Goats, new rice promote Delta resilience

Le Thi Trang, 48, a farmer in Ba Tien 1 Village in the Cuu Long (Mekong) Delta's Tien Giang Province, dreams of the day her family has a house without a leaky roof.
Trang's dream is now coming true because she is now the owner of a thriving herd of 11 goats.

Farmers harvest rice in the northern province of Thai Binh. Many farmers in the province have climbed out of poverty by growing a new variety of rice that can adapt to climate change impacts. — VNA/VNS Photo Ngoc Ha

"I'll sell one or two male goats when they grow bigger to get money for repairs," she said.

Trang's family has six members. Her husband and son are seasonal builders, her daughter is a secondary-school student, and her daughter-in-law just delivered a baby. The main income comes from her husband and son.

Last April, Trang was listed among the poorest households in the village, so she was given a pregnant goat from a programme to ease poverty.

At first, her husband opposed accepting the goat because it involved his wife going to class to learn how to breed the animals.

"My husband said if I joined the class, who will take care for our field," she said. However, Trang was determined and still went to the class.

"I am fed up with poverty. I want to take the chance, to breed goats, to earn money, to repair my house… and to change my life," she said.

"My husband's attitude changed as the number of goats gradually rose from one goat to four, six and now 11 in a short time," she said.

Her goats are worth about VND32 million (US$1,400), and the amount rises quickly as the animals get older.

In the last two years, Tran Thi Cuc, a poor householder from northern Thai Binh Province's Nam Thinh Commune, has learned how to grow a new type of rice to adapt to climate change. (In Viet Nam, a poor household is defined as one having a monthly income below VND500,000 a month.)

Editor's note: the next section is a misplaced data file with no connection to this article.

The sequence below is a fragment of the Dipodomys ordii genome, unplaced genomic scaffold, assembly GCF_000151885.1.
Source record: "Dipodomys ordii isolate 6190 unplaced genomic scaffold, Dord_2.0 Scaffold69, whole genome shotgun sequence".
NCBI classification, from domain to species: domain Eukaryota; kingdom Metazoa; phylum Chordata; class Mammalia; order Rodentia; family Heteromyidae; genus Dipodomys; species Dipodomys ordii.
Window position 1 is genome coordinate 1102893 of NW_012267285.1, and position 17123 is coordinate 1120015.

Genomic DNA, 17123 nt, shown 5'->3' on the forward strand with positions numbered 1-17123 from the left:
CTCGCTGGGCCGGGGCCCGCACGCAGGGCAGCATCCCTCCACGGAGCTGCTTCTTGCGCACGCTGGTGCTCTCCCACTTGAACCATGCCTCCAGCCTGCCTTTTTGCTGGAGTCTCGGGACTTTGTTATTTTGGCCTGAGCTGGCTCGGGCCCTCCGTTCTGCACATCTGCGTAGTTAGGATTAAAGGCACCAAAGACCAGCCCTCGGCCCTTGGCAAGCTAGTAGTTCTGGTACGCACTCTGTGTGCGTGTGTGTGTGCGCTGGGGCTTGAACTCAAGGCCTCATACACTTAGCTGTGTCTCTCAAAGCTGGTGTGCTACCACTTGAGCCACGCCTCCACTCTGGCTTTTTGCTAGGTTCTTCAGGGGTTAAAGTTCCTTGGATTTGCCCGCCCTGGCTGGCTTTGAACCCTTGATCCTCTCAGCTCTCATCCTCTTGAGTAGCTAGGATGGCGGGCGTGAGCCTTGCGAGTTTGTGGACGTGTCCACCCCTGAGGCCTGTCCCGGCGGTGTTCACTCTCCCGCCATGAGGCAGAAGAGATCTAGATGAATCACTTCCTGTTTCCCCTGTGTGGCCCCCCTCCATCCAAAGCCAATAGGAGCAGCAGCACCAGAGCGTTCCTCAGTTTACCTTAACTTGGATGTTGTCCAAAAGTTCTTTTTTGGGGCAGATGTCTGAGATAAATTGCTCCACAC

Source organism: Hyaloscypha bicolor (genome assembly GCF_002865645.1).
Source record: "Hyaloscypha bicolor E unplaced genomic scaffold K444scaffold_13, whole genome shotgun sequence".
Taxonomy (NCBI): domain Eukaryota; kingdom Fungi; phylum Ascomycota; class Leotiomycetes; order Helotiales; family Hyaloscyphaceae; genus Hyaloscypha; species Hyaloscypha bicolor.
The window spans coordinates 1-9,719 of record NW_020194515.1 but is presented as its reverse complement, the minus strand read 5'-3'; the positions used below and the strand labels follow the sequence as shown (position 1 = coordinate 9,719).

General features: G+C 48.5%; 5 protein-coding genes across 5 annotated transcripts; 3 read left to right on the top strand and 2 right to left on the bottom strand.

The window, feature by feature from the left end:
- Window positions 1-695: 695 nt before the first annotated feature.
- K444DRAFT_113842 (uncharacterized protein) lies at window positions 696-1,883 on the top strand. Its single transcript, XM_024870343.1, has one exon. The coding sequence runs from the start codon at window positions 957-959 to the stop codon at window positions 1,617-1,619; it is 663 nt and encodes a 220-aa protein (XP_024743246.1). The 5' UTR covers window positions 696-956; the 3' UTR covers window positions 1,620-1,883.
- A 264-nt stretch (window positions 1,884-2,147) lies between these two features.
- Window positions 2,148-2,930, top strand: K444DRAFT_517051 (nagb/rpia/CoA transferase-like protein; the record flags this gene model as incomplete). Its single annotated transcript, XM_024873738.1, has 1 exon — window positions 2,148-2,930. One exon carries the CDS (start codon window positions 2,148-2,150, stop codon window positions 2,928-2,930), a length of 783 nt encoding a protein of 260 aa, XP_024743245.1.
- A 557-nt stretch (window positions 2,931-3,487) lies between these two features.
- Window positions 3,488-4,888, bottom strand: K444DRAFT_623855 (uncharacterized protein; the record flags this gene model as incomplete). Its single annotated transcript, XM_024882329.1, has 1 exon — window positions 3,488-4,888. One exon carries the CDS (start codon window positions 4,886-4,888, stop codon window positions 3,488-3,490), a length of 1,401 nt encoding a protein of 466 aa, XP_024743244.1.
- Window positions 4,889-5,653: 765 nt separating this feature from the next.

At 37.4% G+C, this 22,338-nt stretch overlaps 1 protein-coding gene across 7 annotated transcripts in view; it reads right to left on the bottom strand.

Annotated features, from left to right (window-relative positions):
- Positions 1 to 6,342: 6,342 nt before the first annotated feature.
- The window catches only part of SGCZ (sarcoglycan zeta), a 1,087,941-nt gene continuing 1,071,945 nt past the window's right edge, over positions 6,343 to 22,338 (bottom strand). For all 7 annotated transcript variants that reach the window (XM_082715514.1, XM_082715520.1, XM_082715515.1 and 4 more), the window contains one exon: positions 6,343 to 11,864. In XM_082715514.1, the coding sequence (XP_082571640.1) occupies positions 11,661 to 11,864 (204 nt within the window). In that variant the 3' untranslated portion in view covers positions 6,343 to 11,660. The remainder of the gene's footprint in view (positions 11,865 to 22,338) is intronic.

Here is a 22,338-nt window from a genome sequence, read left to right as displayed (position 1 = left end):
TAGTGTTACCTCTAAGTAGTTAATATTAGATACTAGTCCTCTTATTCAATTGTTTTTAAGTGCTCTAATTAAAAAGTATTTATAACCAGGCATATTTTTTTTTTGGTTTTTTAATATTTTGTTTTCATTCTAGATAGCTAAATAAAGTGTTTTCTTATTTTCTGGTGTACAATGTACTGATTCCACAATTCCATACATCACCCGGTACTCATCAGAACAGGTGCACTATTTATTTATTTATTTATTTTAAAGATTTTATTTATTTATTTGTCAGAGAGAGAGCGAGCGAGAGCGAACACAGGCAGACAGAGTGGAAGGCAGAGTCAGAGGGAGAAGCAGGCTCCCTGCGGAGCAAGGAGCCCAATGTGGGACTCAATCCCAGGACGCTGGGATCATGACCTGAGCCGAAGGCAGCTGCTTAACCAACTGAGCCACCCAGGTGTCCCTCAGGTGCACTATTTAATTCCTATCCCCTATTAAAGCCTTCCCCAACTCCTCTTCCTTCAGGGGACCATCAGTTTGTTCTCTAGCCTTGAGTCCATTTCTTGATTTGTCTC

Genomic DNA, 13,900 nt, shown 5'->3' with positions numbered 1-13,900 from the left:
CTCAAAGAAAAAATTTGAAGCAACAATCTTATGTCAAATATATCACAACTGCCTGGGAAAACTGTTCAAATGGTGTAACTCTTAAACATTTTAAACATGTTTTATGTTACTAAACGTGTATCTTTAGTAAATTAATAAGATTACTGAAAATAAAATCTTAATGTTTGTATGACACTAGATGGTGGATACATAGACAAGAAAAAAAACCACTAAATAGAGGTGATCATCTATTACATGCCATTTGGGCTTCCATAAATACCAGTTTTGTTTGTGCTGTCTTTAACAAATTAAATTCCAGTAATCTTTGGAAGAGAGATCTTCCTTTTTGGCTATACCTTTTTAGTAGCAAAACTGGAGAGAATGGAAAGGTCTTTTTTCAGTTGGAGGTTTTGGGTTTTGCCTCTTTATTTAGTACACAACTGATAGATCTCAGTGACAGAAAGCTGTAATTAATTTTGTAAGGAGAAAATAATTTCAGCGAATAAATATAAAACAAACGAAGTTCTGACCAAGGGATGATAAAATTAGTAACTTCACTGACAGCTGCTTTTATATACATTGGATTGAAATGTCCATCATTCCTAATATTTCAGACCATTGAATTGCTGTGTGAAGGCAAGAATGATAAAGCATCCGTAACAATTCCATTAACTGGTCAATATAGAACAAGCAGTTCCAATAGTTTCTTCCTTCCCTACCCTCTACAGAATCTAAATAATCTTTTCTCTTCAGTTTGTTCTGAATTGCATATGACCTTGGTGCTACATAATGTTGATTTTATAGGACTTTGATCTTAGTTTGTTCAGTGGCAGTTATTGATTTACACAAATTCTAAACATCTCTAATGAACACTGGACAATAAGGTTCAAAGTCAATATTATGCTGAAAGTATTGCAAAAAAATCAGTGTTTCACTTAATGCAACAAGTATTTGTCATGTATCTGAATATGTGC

The productivity of the new type of rice is about 150 kilos per 360 sq.m, compared to about 50-60 kilos for the old types of rice.

The new rice is salt tolerant and better adapts to cold weather.

In the first year, Cuc's family made about five times more than in previous years and quickly escaped from poverty.

Trang and Cuc are among 51,000 people living in coastal communes in the provinces of Hai Phong, Thai Binh, Nam Dinh, Tra Vinh and Tien Giang, who have benefited from a three-year project funded by the Australian Department of Foreign Affairs and Trade.

The overall objective of the project is to increase the resilience of the most vulnerable people, especially women, living in coastal communes affected by climate change by helping to improve their livelihoods.

The project, named Partnership for equitable resilience to the impacts of climate change of the coastal communities in deltas of Viet Nam, was run by Oxfam and the Centre for Marine-life Conservation and Community Development since the middle of 2012.

Nguyen Nhu Lien, head of Thai Binh Province's Agricultural Promotion Centre said the province was severely hit by climate change, threatening its crown as the "rice granary of the North".

In 2007, when the average temperature during winter-spring temperatures were 2.5 degrees Celsius higher than the previous years due to climate change, the total rice yield fell to one tonne per hectare.

In the spring of 2012, prolonged cold weather lasting for 39 days also caused a big loss to the provincial rice yield, he said.

Some households were chosen to plant new types of rice in fields slowly becoming saline due to rising seas.

The province multiplied the model widely after pilot households were so successful with the new types of rice, he said.

Le Kim Dung, associate Country Director of Oxfam in Viet Nam, said that it would also continue working hard to support Viet Nam coping with climate change in the future.


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